Trying to Imagine the Nothingness
Nevertheless, most cosmologists, including Dr. Guth and Dr. Linde,
agree that the universe ultimately must come from somewhere, and
that nothing is the leading candidate.
As a result, another tune that cosmologists like to hum is
Heisenberg's uncertainty principle,
one of the pillars of this paradoxical world, empty space can never
be considered really empty; subatomic particles can flit in and out
of existence on energy borrowed from energy fields.
Crazy as it sounds, the effects of these quantum
fluctuations have been observed in atoms, and similar fluctuations
during the inflation are thought to have produced the seeds around
which today's galaxies were formed.
Could the whole universe likewise be the result of a quantum
fluctuation in some sort of primordial or eternal nothingness?
Perhaps, as Dr. Turner put it, "Nothing is unstable."
The philosophical problems that plague ordinary quantum mechanics
are amplified in so-called quantum cosmology. For example, as Dr.
Linde points out, there is a chicken-and-egg problem.
Which came first: the universe, or the law governing
Or, as he asks,
"If there was no law, how did the universe
One of the earliest attempts to imagine the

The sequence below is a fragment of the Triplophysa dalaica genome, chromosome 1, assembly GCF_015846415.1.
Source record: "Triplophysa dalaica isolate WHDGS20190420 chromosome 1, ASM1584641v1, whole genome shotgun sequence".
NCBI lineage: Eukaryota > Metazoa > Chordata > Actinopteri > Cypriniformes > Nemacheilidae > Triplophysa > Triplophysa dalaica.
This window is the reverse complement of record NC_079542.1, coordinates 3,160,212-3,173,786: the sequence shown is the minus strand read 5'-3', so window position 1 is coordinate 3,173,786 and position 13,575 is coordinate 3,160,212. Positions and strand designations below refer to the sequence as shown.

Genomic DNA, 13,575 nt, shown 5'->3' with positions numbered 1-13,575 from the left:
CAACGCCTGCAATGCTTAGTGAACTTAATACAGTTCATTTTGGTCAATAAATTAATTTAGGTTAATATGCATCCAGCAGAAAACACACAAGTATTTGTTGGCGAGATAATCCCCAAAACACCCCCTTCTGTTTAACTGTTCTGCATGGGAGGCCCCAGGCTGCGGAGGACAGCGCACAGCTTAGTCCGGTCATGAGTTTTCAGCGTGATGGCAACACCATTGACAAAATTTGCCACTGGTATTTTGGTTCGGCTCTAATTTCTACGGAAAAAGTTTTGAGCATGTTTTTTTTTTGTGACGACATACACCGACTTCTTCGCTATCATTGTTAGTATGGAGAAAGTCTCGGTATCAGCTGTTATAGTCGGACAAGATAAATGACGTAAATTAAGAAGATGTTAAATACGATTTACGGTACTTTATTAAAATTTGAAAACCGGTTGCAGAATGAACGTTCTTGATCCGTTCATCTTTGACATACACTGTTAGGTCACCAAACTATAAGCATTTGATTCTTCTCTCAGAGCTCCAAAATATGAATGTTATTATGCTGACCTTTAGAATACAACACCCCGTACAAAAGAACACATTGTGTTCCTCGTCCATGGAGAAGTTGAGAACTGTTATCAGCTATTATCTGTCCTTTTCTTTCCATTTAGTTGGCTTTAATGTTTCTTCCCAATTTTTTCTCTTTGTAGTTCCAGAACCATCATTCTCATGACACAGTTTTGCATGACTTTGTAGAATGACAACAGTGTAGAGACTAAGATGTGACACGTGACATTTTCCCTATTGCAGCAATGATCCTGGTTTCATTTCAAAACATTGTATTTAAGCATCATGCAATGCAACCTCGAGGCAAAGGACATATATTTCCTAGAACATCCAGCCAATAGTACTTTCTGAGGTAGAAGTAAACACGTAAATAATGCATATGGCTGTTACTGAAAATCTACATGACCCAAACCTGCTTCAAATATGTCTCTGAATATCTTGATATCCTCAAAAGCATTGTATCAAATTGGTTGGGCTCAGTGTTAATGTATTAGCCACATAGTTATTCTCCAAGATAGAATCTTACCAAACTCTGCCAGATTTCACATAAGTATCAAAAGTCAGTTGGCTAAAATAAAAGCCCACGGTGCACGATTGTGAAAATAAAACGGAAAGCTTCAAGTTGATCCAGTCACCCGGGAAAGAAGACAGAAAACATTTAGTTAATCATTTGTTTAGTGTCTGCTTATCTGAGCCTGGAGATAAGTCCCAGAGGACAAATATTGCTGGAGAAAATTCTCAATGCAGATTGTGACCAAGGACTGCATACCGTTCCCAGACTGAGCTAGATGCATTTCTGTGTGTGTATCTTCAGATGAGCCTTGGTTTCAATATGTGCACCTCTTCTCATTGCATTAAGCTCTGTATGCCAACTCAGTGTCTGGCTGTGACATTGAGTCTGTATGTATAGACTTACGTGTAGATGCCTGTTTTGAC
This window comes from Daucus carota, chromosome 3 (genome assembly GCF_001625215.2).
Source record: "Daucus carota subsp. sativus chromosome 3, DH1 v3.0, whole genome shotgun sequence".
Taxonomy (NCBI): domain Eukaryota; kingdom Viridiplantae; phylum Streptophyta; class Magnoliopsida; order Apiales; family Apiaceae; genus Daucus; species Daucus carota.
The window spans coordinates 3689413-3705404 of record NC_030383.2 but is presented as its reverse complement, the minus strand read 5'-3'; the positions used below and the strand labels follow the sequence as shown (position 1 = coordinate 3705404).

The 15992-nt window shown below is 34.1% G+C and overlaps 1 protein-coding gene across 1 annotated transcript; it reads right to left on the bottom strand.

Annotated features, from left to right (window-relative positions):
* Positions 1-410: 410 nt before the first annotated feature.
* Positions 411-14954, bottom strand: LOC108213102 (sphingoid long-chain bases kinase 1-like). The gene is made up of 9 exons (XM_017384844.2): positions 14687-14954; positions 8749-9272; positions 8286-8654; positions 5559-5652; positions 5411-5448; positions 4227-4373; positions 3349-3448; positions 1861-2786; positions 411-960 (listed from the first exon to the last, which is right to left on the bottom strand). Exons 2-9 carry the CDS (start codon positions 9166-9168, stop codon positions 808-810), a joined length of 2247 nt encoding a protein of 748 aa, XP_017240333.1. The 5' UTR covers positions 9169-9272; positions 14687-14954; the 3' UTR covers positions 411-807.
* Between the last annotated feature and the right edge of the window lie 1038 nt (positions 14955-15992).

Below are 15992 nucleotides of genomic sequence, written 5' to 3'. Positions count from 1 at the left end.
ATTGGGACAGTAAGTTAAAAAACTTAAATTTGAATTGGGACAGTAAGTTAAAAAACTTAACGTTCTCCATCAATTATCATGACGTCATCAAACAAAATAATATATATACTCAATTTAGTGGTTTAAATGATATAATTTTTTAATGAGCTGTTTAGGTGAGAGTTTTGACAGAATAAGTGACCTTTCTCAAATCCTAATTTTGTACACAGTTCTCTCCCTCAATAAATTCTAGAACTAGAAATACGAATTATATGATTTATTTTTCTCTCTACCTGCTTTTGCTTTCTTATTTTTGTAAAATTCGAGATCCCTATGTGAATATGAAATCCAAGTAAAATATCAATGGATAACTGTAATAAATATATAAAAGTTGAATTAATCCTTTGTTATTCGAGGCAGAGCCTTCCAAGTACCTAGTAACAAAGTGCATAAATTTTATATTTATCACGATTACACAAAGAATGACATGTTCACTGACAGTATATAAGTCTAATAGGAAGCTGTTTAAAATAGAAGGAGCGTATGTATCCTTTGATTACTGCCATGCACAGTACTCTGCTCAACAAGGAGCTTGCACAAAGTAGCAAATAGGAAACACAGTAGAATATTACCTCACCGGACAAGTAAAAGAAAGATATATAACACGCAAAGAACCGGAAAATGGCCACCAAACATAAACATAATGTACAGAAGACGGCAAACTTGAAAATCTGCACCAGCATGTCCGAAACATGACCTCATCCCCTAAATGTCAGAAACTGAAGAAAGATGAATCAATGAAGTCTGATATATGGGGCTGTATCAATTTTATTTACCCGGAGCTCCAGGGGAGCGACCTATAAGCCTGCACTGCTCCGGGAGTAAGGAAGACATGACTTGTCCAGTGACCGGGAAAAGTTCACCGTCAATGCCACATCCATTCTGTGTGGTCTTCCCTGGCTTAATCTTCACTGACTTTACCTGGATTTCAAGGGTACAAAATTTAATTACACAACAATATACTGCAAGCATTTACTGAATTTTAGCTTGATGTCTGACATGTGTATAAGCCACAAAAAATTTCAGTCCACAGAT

nothingness that is the source of everything came in 1965 when Dr.
John Wheeler and Dr. Bryce DeWitt, now at the
University of Texas, wrote down an equation that combined general
relativity and quantum theory.
Physicists have been arguing about it ever since.
Wheeler-DeWitt equation seems to
live in what physicists have dubbed "superspace," a sort of
mathematical ensemble of all possible universes, ones that live only
five minutes before collapsing into black holes and ones full of red
stars that live forever, ones full of life and ones that are empty
deserts, ones in which the constants of nature and perhaps even the
number of dimensions are different from our own.
In ordinary quantum mechanics, an electron can be thought of as
spread out over all of space until it is measured and observed to be
at some specific location. Likewise, our own universe is similarly
spread out over all of superspace until it is somehow observed to
have a particular set of qualities and laws.
That raises another of the big questions:
Since nobody can step outside the universe, who
is doing the observing?
Dr. Wheeler has suggested that one answer to that
question may be simply us, acting through quantum-mechanical acts of
observation, a process he calls "genesis by observership."
"The past is theory," he once wrote.
"It has no existence except in the records of the
present. We are participators, at the microscopic level, in